The 2019 consensus had always been for the White House's 2018 tax cuts to wear off, leading to an automatic slowdown in the economy that already risked ending the 2015-present Federal Reserve rate hiking cycle, but surveys have recently pointed to a sharp loss of momentum in the manufacturing sector which have led some to fear that President Donald Trump's trade war with China is now beginning to hurt the domestic economy too.
President Donald Trump lifted from 10% to 25% the tariff levied on annual imports from China totalling some $200 bn in May, but there is another $300 bn of annual Chinese exports to the U.S. that is also set to be hit with a 25% tariff. The tariff fight then escalated further still when each side began deploying so-called blacklists against companies headquartered in the other's countries, which left the spat looking more like an all-out economic and geopolitical conflict than just a tariff fight.
"We turn bearish on USD. Recent USD weakness may accelerate as long positions become unwound, particularly against AUD and CAD," says Gek Teng Khoo, a strategist at Morgan Stanley. "Rest-of-World weakness is likely to cause investors to move forward market expectations of Fed cuts, weakening the USD and lowering front-end interest rate differentials. We suggest fading USD rallies. DXY has broken support at 97.50. A break below 96.95 suggests further tactical downside momentum."
Above: Dollar index shown at weekly intervals.
The spat with China is raising costs for U.S. companies and consumers while denting business confidence the world over. Until mid-May, investor risk aversion resulting from the war of attrition between the world's two largest economies had kept the Dollar supported but the increasing signs the conflict is taking its toll on the U.S. economy have changed all of that for the time being.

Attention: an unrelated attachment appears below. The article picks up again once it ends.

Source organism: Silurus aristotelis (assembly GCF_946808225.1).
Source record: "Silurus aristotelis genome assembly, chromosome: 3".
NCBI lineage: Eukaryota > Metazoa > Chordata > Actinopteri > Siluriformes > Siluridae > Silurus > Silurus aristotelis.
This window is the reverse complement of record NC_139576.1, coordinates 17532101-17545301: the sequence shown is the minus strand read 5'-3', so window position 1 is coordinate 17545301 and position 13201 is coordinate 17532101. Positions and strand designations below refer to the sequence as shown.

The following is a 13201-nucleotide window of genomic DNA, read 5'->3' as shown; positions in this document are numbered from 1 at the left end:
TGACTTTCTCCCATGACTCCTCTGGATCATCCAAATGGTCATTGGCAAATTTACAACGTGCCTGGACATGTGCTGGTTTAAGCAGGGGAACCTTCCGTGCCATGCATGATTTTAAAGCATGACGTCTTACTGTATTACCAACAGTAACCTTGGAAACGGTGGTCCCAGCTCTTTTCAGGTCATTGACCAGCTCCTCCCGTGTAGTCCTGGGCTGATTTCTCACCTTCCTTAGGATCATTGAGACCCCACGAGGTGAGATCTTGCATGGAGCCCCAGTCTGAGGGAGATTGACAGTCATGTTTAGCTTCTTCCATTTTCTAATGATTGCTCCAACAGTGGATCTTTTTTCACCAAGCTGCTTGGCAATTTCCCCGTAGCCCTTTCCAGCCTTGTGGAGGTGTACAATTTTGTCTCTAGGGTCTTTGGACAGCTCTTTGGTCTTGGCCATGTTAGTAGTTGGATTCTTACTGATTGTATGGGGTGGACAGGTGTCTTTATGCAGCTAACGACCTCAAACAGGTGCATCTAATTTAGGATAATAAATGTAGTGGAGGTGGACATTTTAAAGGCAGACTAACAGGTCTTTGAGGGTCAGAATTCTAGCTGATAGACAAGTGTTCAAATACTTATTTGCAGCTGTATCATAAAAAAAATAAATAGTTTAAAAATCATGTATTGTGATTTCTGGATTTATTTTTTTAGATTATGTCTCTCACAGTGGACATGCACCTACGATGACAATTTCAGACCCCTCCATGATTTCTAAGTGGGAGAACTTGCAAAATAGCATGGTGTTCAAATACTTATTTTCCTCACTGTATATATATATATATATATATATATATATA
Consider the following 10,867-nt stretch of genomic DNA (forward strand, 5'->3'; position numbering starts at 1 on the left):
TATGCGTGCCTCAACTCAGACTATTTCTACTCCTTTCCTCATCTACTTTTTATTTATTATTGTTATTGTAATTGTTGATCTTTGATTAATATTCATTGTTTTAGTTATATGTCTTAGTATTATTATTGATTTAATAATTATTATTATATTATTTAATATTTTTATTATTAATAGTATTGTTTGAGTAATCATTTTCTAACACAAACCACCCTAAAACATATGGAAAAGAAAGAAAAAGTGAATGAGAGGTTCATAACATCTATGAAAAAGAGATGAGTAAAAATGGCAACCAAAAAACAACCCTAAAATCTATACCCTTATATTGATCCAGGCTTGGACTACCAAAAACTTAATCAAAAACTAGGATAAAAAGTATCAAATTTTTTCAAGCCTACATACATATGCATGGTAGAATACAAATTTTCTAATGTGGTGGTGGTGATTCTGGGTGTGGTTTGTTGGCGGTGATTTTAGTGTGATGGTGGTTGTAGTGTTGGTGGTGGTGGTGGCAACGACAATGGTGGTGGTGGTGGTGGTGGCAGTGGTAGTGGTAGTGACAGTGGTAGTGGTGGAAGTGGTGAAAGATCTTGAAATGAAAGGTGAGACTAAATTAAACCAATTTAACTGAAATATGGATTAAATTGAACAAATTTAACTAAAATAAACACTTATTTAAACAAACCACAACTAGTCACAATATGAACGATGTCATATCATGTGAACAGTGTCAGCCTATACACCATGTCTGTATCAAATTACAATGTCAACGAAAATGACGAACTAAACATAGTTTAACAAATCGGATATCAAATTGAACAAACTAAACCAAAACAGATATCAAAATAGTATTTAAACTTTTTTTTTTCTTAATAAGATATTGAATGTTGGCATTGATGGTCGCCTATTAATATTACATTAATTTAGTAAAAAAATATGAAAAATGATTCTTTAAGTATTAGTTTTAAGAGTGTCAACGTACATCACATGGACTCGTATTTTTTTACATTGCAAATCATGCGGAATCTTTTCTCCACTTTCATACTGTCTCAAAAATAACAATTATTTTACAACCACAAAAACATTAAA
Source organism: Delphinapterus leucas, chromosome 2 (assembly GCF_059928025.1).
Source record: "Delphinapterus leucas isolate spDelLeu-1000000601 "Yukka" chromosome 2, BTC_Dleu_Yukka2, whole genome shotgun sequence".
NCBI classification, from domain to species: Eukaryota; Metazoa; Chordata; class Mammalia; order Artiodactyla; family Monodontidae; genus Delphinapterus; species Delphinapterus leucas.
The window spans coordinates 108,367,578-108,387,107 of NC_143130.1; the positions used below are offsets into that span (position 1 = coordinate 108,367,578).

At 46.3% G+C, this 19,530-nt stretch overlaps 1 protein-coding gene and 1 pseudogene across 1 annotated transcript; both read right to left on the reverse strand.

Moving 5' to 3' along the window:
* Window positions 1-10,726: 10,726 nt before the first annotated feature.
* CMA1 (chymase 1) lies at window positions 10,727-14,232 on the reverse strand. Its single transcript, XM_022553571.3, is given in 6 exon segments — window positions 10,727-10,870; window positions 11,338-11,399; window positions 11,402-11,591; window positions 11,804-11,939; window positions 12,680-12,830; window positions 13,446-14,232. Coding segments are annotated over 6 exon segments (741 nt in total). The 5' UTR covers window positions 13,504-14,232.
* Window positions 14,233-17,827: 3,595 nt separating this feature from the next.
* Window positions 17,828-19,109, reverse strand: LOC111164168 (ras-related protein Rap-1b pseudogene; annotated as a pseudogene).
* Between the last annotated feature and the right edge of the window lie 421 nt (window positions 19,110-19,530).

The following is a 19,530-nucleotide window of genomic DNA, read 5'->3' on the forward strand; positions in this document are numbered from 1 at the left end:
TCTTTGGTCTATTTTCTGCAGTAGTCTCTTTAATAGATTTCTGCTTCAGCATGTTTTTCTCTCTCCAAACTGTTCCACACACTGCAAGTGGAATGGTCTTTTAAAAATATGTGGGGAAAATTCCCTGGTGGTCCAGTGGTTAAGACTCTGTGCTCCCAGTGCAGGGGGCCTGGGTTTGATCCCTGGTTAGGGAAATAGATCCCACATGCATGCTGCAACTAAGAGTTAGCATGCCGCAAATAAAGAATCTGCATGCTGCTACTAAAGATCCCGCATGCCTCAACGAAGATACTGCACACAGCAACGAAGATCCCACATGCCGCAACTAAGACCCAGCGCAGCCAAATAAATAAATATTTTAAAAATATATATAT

However, and even in spite of the Dollar's newfound weakness, it remains an open question whether the Pound Sterling will participate in any global riposte against the mighty greenback given a Brexit process that is increasingly fraught with risk and signs the UK economy is also weakening.
"The Irish border remains the stumbling block. May has already failed to solve this dilemma. And Johnson is unlikely to fare any better unless he turns out to find a solution to please all sides that nobody else thought of beforehand. Not very likely," Antje Praefcke, an analyst at Commerzbank. "Johnson will likely set the tone during the next days. And this means trouble ahead for sterling."
The UK has still not left the EU and with Prime Minister Theresa May resigning from post as leader of the governing Conservative Party, a contest is now underway to find the UK's next Prime Minister. But with this comes increasing risk of a general election, a 'no deal' Brexit and of remaining in the EU.
Only time can tell what will be the fate of the UK's relationship with the EU and which of the political parties will withdraw the UK from the bloc, if it even leaves at all, but analysts are increasingly conscious of the many pitfalls in the road ahead and are now warning of a bumpy ride to come.
"GBP/USD remains upside corrective very near term and last week reached the 23.6% retracement at 1.2753. It will need to regain this on a closing basis in order to alleviate immediate downside pressure and avert further losses to the 1.2444 December 2018 low," says Karen Jones, head of technical analysis at Commerzbank and colleague of Praefcke's.
Above: Pound-to-Dollar rate shown at weekly intervals.